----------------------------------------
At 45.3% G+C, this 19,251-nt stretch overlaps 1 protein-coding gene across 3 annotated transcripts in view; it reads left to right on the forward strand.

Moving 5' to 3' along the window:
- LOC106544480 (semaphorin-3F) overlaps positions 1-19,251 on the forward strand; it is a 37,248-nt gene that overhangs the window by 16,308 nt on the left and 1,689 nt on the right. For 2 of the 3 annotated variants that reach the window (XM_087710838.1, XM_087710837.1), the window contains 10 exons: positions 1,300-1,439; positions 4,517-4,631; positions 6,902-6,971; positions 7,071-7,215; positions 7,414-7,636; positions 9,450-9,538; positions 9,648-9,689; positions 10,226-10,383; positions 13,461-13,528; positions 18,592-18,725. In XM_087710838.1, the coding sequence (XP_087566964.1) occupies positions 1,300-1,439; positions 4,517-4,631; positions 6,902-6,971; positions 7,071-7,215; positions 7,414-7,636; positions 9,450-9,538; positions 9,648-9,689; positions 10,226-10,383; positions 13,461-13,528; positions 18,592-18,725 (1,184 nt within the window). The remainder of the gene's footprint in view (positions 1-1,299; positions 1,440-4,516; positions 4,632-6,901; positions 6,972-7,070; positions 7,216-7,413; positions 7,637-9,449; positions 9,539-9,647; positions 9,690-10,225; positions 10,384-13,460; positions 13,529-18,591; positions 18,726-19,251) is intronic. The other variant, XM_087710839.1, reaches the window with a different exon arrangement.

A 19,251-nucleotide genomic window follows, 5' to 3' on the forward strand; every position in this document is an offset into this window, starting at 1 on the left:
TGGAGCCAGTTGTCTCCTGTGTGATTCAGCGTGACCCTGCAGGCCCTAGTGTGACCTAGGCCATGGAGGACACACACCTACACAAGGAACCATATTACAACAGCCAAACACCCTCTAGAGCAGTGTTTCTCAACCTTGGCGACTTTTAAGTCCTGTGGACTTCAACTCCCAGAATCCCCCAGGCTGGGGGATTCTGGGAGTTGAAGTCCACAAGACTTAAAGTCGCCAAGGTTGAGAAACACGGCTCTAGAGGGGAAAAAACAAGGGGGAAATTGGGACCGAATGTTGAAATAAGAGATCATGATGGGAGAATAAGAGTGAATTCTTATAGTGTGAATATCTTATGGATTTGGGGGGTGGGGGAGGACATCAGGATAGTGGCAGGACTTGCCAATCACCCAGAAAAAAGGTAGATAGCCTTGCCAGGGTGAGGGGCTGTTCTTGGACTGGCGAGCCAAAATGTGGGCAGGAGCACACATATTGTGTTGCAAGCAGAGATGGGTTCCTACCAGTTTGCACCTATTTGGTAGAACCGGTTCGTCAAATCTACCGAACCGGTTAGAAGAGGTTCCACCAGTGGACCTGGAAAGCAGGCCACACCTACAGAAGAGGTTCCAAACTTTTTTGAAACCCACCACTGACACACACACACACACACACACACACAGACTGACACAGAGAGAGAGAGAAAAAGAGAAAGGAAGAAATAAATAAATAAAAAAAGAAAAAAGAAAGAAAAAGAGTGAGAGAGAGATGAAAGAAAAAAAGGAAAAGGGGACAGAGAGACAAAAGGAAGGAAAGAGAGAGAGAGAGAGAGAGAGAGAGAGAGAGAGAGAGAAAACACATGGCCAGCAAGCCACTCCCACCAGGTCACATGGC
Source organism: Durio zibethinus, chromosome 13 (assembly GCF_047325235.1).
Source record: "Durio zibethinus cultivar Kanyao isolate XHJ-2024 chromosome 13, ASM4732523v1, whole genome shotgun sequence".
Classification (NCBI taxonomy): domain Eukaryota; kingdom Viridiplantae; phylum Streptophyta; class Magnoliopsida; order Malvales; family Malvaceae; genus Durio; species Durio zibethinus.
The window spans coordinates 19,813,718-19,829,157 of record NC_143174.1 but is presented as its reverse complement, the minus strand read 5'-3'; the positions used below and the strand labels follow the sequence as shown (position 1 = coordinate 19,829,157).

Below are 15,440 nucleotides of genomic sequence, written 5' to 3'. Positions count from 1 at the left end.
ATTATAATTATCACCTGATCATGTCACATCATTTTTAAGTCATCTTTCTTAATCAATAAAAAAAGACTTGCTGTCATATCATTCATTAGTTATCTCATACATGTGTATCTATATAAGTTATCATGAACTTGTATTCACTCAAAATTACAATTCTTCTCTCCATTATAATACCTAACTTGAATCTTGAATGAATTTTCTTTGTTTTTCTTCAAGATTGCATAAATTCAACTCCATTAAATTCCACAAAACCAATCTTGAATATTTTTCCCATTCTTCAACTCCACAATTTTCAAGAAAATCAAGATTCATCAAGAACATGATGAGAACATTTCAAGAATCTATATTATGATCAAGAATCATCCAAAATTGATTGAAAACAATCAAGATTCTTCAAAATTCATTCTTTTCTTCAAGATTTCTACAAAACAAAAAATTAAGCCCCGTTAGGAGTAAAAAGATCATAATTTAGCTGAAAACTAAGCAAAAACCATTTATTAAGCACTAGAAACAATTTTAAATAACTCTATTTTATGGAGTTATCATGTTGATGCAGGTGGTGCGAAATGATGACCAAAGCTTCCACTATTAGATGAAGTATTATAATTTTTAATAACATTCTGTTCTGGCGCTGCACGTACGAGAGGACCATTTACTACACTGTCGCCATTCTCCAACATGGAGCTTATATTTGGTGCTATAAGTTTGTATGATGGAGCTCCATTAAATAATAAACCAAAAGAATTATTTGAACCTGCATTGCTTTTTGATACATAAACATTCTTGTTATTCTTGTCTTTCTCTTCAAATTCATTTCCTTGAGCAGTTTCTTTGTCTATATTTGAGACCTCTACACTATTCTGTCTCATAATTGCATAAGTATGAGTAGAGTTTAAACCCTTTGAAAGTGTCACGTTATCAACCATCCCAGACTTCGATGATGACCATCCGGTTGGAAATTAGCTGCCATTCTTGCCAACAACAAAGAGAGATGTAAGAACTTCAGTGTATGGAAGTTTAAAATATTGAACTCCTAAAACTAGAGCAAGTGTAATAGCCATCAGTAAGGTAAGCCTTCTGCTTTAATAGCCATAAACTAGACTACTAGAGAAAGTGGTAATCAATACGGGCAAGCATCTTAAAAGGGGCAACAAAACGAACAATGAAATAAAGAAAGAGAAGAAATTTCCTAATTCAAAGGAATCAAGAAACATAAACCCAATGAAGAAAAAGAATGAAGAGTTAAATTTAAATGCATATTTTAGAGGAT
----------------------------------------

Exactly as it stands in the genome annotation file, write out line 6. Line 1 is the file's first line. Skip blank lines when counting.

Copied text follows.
Source organism: Durio zibethinus, chromosome 13 (assembly GCF_047325235.1).